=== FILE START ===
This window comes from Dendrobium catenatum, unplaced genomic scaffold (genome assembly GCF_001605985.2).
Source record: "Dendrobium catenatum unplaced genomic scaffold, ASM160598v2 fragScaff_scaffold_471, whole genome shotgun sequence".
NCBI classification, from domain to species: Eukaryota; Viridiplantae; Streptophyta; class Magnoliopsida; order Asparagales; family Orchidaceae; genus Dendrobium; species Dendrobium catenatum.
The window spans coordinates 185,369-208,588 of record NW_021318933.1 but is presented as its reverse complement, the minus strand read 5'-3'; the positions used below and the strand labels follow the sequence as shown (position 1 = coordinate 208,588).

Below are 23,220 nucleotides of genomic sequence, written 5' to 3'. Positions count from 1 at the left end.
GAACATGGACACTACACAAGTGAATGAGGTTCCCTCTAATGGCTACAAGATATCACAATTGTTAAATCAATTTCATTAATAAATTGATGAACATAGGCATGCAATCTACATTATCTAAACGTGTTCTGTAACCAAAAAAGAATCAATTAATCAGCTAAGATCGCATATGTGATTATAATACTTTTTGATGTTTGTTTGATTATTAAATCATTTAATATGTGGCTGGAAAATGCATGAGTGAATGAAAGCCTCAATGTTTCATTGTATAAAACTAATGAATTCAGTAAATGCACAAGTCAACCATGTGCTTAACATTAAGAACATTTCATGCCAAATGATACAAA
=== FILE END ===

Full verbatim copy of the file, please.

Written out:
This window comes from Dendrobium catenatum, unplaced genomic scaffold (genome assembly GCF_001605985.2).
Source record: "Dendrobium catenatum unplaced genomic scaffold, ASM160598v2 fragScaff_scaffold_471, whole genome shotgun sequence".
NCBI classification, from domain to species: Eukaryota; Viridiplantae; Streptophyta; class Magnoliopsida; order Asparagales; family Orchidaceae; genus Dendrobium; species Dendrobium catenatum.
The window spans coordinates 185,369-208,588 of record NW_021318933.1 but is presented as its reverse complement, the minus strand read 5'-3'; the positions used below and the strand labels follow the sequence as shown (position 1 = coordinate 208,588).

Below are 23,220 nucleotides of genomic sequence, written 5' to 3'. Positions count from 1 at the left end.
GAACATGGACACTACACAAGTGAATGAGGTTCCCTCTAATGGCTACAAGATATCACAATTGTTAAATCAATTTCATTAATAAATTGATGAACATAGGCATGCAATCTACATTATCTAAACGTGTTCTGTAACCAAAAAAGAATCAATTAATCAGCTAAGATCGCATATGTGATTATAATACTTTTTGATGTTTGTTTGATTATTAAATCATTTAATATGTGGCTGGAAAATGCATGAGTGAATGAAAGCCTCAATGTTTCATTGTATAAAACTAATGAATTCAGTAAATGCACAAGTCAACCATGTGCTTAACATTAAGAACATTTCATGCCAAATGATACAAA